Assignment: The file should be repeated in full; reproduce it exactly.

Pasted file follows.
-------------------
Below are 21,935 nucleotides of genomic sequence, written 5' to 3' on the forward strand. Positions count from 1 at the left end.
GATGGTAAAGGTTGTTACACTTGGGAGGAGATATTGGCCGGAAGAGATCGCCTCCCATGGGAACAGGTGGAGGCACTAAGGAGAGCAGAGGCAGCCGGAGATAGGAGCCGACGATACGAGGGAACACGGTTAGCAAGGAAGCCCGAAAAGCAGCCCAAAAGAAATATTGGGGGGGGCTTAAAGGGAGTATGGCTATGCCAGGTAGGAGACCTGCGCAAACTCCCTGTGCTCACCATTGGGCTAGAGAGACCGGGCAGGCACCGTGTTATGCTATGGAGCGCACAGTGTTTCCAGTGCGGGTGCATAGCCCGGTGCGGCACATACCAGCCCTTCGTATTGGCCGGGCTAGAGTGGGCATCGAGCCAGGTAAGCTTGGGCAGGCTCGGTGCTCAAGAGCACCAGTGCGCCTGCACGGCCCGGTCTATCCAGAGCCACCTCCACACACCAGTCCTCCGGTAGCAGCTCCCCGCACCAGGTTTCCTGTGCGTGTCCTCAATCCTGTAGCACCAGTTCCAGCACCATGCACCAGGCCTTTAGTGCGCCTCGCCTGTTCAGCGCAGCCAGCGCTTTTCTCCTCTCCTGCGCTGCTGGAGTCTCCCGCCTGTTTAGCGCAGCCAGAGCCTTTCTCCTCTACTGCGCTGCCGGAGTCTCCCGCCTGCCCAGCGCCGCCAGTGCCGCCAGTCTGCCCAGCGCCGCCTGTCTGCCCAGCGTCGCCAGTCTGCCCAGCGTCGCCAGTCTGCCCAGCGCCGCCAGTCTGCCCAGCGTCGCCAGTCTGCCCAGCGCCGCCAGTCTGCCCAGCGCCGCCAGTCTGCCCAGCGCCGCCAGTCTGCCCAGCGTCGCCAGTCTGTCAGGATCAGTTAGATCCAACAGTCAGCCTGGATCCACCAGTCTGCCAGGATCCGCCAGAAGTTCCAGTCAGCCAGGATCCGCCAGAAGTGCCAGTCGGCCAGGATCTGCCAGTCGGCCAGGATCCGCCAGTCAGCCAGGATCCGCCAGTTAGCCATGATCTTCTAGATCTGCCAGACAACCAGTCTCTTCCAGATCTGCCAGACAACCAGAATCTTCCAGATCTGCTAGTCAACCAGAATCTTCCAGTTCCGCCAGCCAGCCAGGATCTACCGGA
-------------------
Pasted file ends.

Below are 21,935 nucleotides of genomic sequence, written 5' to 3' on the forward strand. Positions count from 1 at the left end.
GATGGTAAAGGTTGTTACACTTGGGAGGAGATATTGGCCGGAAGAGATCGCCTCCCATGGGAACAGGTGGAGGCACTAAGGAGAGCAGAGGCAGCCGGAGATAGGAGCCGACGATACGAGGGAACACGGTTAGCAAGGAAGCCCGAAAAGCAGCCCAAAAGAAATATTGGGGGGGGCTTAAAGGGAGTATGGCTATGCCAGGTAGGAGACCTGCGCAAACTCCCTGTGCTCACCATTGGGCTAGAGAGACCGGGCAGGCACCGTGTTATGCTATGGAGCGCACAGTGTTTCCAGTGCGGGTGCATAGCCCGGTGCGGCACATACCAGCCCTTCGTATTGGCCGGGCTAGAGTGGGCATCGAGCCAGGTAAGCTTGGGCAGGCTCGGTGCTCAAGAGCACCAGTGCGCCTGCACGGCCCGGTCTATCCAGAGCCACCTCCACACACCAGTCCTCCGGTAGCAGCTCCCCGCACCAGGTTTCCTGTGCGTGTCCTCAATCCTGTAGCACCAGTTCCAGCACCATGCACCAGGCCTTTAGTGCGCCTCGCCTGTTCAGCGCAGCCAGCGCTTTTCTCCTCTCCTGCGCTGCTGGAGTCTCCCGCCTGTTTAGCGCAGCCAGAGCCTTTCTCCTCTACTGCGCTGCCGGAGTCTCCCGCCTGCCCAGCGCCGCCAGTGCCGCCAGTCTGCCCAGCGCCGCCTGTCTGCCCAGCGTCGCCAGTCTGCCCAGCGTCGCCAGTCTGCCCAGCGCCGCCAGTCTGCCCAGCGTCGCCAGTCTGCCCAGCGCCGCCAGTCTGCCCAGCGCCGCCAGTCTGCCCAGCGCCGCCAGTCTGCCCAGCGTCGCCAGTCTGTCAGGATCAGTTAGATCCAACAGTCAGCCTGGATCCACCAGTCTGCCAGGATCCGCCAGAAGTTCCAGTCAGCCAGGATCCGCCAGAAGTGCCAGTCGGCCAGGATCTGCCAGTCGGCCAGGATCCGCCAGTCAGCCAGGATCCGCCAGTTAGCCATGATCTTCTAGATCTGCCAGACAACCAGTCTCTTCCAGATCTGCCAGACAACCAGAATCTTCCAGATCTGCTAGTCAACCAGAATCTTCCAGTTCCGCCAGCCAGCCAGGATCTACCGGA